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Christmas is over. If “Blue Christmas” is not just an Elvis song, then post-Christmas blues are definitely a thing, as the young people say. All the excitement leading up to Christmas. The anticipation of gatherings and meals and gifts, get-togethers with friends and family. Or maybe it’s not so much a good time. Either way, it ends, and we’re thinking back to life, back to reality.
I remember leaving an all-inclusive resort in Jamaica after a stay of 4 days not too many years ago. As all the tourists were sitting on the bus pulling out of the driveway on the way to the airport, someone said: “Back to life, back to reality.” It made me think “Well what was that if not reality and why are you making a distinction between the two.” These are thoughts that I have. I left them unspoken of course. It did make me ponder though.
If there is anything that this story might remind us of, it’s a perceived return to reality. We talked about steely-eyed pragmatists last Sunday and this story is a reminder that despite the peace on earth that we’ve been singing about, tyrants still rule. People still become refugees as they flee for their lives as a result. People die as a result.
But this gospel story has always been about reality. The other thing this story reminds us of is that Christ came into the world’s mess. Neither Gospel writer tries to gloss over this, no matter how much we want to sentimentalize the story of Christ’s birth and see him glowing there in the manger. As someone has said, even in the Gospel of Luke, there is no angel glow over the manger. The angel glow is happening in nearby fields. By the manger, we have a couple and in the manger a baby being wrapped in clothes in order to keep his limbs straight. This baby who would grow up and be killed and live again in order that everything may be made straight. One day that is, because we’re waiting on that day that we read about when Advent began, the vision of the day when swords are beaten into ploughshares and spears into pruning hooks. Instruments of destruction become instruments of nurture and growth and life.
All because of this new life.
It’s not so much a matter of back to life back to reality because Matthew has very much been about the facts. Very Joe Friday. Just the facts ma’am. Now the birth of Jesus the Messiah took place in this way. When his mother Mary had been engaged to Joseph, but before they lived together, she was found to be with child from the Holy Spirit. Her husband Joseph planned to dismiss her quietly. He had no marital relations with her until she had borne a son; and he named him Jesus. In the time of King Herod, after Jesus was born in Bethlehem of Judea, wise men from the East came to Jerusalem. Facts. The stories of our lives. The events of our lives which don’t simply go like sands through the hourglass, because God has entered time. And this story of God entering time has changed everything. The fact of “God with us” has been inserted into the human story and we have been invited to make the fact of “God with us” part of our story – the foundational part in fact. Which changes everything. They shall name him Emmanuel. God is with us. She bore a son, and he named him Jesus. Saviour. Deliverer. Everything has changed. It’s not simply a matter of back to life when we’re talking about the author of Life and the author and finisher of our faith, our beginning and our ending in the form of a little baby.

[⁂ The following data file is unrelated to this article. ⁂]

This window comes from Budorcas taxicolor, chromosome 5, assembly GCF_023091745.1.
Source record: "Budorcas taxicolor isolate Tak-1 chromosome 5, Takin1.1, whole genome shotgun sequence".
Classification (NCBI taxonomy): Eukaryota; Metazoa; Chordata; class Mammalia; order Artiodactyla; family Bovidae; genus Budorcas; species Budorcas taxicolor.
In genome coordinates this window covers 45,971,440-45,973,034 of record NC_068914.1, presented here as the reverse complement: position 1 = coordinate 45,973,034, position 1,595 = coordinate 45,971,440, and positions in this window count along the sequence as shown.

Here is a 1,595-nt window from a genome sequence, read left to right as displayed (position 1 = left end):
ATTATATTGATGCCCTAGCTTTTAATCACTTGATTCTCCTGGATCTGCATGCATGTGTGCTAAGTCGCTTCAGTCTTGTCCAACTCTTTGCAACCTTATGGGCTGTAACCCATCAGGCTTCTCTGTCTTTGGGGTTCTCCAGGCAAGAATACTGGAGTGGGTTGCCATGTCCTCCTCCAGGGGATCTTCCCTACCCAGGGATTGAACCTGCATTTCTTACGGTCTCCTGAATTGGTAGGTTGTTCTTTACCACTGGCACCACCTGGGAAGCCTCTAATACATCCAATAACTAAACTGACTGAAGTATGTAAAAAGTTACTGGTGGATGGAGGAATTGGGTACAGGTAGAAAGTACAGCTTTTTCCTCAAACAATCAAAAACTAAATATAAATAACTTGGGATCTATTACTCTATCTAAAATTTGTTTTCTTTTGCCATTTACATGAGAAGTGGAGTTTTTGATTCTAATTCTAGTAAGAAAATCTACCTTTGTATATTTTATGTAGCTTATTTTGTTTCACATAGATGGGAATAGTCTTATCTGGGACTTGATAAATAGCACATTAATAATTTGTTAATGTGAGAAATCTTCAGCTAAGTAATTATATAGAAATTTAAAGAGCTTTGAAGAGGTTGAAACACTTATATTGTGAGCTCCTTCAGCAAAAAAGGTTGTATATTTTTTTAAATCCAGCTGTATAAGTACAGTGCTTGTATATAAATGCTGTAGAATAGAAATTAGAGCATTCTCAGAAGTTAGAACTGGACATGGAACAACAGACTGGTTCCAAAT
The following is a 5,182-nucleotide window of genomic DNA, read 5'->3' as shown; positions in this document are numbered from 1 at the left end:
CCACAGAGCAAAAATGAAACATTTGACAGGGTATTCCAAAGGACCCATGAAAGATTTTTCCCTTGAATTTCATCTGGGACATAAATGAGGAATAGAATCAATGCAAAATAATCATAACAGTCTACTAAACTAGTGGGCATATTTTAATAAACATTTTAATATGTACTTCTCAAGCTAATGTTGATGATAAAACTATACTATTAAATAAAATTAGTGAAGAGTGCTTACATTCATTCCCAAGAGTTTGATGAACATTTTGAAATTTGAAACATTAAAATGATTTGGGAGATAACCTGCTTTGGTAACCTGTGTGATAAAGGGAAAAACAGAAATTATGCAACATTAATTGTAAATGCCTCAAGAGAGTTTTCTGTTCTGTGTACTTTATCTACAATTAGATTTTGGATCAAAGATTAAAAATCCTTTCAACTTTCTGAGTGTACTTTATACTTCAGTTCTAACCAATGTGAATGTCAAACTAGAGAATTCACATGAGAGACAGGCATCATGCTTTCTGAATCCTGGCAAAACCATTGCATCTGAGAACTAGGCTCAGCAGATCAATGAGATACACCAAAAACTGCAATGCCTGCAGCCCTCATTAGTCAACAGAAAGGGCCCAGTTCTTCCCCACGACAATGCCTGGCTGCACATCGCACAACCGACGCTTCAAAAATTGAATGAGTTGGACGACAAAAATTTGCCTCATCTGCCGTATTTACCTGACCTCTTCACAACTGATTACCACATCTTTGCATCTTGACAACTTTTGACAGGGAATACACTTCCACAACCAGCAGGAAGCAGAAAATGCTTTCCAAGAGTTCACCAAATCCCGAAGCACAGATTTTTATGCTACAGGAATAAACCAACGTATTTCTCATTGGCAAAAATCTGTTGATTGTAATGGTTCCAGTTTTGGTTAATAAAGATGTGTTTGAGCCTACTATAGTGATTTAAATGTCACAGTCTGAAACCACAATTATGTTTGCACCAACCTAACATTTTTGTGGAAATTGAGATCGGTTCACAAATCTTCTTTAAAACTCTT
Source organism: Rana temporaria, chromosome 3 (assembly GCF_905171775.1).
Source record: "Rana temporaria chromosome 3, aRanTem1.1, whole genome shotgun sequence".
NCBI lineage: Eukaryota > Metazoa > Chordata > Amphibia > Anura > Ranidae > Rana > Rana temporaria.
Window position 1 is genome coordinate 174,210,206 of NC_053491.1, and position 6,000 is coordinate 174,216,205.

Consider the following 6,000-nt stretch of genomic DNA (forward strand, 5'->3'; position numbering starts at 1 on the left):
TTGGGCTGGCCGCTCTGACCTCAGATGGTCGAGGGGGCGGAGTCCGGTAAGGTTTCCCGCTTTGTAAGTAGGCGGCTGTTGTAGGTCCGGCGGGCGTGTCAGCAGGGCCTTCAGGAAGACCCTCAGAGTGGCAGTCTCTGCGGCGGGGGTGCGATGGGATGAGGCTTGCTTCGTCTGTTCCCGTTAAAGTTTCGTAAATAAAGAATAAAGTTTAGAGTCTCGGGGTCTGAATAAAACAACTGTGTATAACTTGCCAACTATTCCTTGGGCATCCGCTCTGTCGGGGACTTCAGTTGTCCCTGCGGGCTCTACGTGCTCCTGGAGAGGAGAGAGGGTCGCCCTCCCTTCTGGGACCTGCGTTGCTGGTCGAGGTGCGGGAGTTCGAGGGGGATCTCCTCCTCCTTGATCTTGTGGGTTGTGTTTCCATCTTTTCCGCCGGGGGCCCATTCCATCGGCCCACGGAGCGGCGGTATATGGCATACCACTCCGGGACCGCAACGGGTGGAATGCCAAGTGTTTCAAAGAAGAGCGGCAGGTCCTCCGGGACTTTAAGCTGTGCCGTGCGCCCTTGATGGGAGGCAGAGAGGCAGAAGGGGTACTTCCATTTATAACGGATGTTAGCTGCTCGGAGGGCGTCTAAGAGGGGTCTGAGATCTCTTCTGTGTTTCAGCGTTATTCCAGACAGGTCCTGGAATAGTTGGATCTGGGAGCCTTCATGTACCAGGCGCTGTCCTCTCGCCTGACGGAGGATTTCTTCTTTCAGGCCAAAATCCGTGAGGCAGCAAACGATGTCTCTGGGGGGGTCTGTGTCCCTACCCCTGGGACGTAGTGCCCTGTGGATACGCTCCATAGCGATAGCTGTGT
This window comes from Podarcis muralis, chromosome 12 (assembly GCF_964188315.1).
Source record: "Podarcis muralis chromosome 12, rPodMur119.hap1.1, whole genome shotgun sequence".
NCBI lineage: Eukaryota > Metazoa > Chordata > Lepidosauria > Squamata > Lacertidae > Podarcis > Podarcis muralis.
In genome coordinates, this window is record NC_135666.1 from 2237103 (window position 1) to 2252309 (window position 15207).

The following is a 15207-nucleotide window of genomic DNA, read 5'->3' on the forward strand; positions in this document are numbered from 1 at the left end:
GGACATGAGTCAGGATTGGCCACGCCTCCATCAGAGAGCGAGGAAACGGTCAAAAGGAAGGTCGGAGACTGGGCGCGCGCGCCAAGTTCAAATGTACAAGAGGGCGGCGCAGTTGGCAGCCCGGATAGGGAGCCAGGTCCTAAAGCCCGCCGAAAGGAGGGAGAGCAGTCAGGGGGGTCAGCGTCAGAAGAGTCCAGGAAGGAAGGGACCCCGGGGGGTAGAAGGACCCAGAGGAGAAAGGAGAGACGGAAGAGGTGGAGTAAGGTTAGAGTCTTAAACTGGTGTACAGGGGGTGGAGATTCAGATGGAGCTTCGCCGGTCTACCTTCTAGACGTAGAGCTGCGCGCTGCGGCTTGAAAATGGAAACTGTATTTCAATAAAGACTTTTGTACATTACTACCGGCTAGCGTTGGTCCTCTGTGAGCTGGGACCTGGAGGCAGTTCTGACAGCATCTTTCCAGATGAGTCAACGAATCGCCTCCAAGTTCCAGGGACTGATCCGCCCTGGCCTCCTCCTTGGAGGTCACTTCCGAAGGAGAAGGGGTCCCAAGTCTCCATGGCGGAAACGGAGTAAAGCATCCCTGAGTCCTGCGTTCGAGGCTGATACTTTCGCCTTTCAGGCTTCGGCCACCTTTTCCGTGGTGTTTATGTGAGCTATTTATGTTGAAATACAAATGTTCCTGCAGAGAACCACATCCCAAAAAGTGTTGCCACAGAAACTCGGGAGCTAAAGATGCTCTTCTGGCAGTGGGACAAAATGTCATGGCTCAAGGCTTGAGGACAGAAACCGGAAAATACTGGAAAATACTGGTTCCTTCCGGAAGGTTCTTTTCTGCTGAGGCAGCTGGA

And then a little infant because this is how things go of course. It’s not the only way things go. Tyrants rule and people are killed, even little children. Violence born from fear results in death. Power wielded through fear results in death. We look around our world and we might think it’s the same old story, the same old song. We might think of the lines from “I Heard the Bells on Christmas Day” – “And in despair, I bowed my head/There is no peace on earth, I said.” Everything is different now. The birth of this child has resulted in opposition. The birth of this child affects every part of life because to say “Jesus is Lord” is to say that Herod is not. To say that Jesus is Lord is to say that an ever-expanding economy is not. To say that Jesus is Lord is to say that we are not. There will be opposition to this story and this stance and such opposition is the way to death.
So much for gentle Jesus meek and mild!